The WHY of What You Do - March 2014
The answer to what motivates customers to choose a supplier of their products and services is a complex one but one that I think warrants a good amount of focus of any business owner. Have you thought about why some companies have exponentially more success than others when each of the companies has the same access to resources, the same ability to acquire talent, and the same economic restraints and regulations? What makes successful companies different? Many of you might say that the reason for any competitive advantage can be superior products and service offerings, more aggressive innovation, better company culture, or even just better marketing. I believe that each of these are true, but that they all derive from the same place: the purpose of the company. I believe customers gravitate to the Why of what we do.
In every industry, existing products and services tend to become commoditized as they move through the product life cycle especially as that industry develops and matures. Companies rely on differentiators and innovations to drive advantages, which can typically give them incremental advances over the others in their industry. In the consulting industry, today’s clients have the ability to retain any number of firms who are experts in the latest buzz word areas of expertise. Each of these firms is going to have highly talented individuals in their firm who have impressive pedigrees and are thought leaders in their respective areas of expertise. But how does a client know which consulting company is going to deliver a solution that is going to be impactful and drive the return on investment they are seeking? What is it about the successful companies in any industry that make clients choose them time and time again over others? Expertise and the ability to deliver high-quality effective products and services is a necessary factor, but I believe the main driver of choice is shared beliefs.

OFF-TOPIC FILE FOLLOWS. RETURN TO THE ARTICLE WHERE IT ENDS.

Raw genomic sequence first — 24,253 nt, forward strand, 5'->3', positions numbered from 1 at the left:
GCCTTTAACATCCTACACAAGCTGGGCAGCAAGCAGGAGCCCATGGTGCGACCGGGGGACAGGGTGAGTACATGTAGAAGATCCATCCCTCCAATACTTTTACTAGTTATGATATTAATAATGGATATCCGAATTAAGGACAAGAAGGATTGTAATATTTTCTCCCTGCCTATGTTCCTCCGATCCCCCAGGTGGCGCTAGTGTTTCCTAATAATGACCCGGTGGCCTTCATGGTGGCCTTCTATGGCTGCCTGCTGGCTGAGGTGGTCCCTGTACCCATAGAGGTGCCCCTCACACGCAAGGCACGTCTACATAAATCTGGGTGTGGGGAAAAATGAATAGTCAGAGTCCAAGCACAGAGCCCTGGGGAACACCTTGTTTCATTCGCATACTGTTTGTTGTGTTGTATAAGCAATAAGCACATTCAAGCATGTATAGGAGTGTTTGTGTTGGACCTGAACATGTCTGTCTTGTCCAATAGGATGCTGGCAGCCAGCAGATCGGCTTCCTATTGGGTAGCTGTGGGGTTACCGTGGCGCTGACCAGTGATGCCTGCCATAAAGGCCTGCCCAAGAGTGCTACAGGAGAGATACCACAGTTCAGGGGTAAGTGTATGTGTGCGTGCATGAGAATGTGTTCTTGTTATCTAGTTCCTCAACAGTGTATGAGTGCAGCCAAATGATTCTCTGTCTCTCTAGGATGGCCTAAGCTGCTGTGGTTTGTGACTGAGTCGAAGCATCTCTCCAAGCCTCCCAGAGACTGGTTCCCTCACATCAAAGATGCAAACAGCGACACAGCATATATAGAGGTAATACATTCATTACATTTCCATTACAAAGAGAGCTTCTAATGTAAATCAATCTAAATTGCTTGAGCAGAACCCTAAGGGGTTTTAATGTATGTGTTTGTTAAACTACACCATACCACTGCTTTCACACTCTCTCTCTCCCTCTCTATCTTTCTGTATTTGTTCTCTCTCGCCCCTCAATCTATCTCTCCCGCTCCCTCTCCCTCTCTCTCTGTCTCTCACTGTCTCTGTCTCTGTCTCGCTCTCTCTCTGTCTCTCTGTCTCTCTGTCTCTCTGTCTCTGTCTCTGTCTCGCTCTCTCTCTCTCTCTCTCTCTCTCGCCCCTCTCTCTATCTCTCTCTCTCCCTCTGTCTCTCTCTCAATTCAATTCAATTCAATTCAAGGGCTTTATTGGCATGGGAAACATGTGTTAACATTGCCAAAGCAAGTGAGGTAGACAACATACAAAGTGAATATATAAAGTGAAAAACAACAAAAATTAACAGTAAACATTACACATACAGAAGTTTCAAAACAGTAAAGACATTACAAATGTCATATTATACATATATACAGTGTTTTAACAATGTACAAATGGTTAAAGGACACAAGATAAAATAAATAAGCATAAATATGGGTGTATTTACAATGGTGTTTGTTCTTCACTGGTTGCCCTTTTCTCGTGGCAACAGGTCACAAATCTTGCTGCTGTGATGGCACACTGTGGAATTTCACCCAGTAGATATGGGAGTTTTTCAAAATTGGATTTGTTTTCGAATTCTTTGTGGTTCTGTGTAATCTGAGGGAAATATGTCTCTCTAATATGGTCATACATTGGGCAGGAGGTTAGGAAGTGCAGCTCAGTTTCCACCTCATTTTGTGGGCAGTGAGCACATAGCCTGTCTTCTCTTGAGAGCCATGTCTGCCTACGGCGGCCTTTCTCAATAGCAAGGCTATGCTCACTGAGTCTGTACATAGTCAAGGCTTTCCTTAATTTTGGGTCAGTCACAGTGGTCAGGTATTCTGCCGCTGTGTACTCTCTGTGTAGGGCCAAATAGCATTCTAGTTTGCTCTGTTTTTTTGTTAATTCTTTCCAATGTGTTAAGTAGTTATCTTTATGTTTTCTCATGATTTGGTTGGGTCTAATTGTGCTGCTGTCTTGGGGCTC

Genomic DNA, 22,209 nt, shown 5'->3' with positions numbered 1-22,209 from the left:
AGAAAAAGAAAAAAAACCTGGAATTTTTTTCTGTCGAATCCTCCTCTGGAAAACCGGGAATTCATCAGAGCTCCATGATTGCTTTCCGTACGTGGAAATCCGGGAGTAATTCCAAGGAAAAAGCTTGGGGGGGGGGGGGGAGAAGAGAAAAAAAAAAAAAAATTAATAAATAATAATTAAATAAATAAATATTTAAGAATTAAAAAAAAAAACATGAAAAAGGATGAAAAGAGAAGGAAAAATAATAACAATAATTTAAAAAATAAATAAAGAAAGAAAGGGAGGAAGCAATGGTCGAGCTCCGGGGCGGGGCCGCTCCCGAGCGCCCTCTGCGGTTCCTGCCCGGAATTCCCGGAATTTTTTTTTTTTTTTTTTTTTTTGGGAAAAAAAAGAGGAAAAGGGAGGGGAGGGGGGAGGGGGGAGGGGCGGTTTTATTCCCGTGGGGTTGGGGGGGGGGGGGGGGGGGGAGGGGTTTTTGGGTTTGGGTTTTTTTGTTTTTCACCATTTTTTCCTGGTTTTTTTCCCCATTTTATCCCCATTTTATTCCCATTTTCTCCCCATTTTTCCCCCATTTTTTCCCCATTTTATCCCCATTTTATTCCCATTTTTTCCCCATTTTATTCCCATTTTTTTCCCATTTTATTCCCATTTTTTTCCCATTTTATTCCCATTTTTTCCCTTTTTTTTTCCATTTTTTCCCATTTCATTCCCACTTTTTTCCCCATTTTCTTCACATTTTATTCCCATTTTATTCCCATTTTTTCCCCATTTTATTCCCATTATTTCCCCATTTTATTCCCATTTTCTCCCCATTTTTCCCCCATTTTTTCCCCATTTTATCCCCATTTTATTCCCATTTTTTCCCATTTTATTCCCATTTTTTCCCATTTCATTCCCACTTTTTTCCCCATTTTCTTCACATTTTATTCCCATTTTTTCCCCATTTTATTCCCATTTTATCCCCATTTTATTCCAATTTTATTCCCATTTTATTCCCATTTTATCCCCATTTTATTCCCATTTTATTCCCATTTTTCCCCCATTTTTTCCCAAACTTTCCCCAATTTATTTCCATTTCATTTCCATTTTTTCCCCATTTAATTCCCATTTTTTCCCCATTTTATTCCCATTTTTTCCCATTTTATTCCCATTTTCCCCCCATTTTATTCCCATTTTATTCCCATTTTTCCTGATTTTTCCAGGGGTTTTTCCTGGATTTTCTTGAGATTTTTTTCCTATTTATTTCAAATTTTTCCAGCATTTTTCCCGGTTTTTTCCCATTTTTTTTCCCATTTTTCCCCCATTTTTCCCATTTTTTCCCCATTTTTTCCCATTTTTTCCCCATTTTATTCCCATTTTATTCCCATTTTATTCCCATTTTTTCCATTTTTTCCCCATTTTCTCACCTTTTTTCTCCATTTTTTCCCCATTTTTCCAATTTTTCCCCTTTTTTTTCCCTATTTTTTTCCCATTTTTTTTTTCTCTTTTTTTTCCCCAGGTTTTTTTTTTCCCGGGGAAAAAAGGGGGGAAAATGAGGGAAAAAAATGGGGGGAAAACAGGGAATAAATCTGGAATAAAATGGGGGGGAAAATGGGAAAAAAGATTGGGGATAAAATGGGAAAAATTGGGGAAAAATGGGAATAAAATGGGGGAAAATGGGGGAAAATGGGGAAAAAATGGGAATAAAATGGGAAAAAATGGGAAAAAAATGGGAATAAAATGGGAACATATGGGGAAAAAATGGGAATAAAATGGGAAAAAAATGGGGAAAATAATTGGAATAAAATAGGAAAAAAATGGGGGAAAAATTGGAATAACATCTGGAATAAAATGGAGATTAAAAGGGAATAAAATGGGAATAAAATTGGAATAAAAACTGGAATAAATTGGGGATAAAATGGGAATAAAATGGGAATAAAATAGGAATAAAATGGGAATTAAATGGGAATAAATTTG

Company beliefs can come in the form of something formal like a company’s mission statement and core values or it can simply come from the individuals that have come together to form the company – what motivates them, what is the purpose behind their production, or what is it that they are ultimately trying to achieve. Defining company philosophy sets the bedrock for any company, which allows it to hire people for the right reasons and allows those employees to work for clients with the right intention. Apple has shown over the last decade that it has one of the most compelling cultures in the world, and consumers have indicated that it resonates with them. Its customers have shown that they will just as easily buy a music device or a phone as a laptop from the computer manufacturer. Its key people have also gone on to start other companies that have garnered immediate investment and consumer attention with only a business plan. Investors know that these individuals have a high chance of success not because of their technical talent and track record but rather because of the motivations and intentions.
Many other companies are trying to catch up, and time will tell whether people can envision buying a phone from Google or a cloud service from Facebook – milestones that a computer maker like Apple has already achieved. The driving force behind this consumer interaction will be a company’s ability to define and communicate their purpose and that starts with employees. Companies with a sound compelling philosophy attract lifelong followers not just individual consumers. As we grow and shape the companies we are part of, our success will be determined by our abilities to keep the Why of our business in focus.
- Ryan Neal, President
Blueprint Consulting Services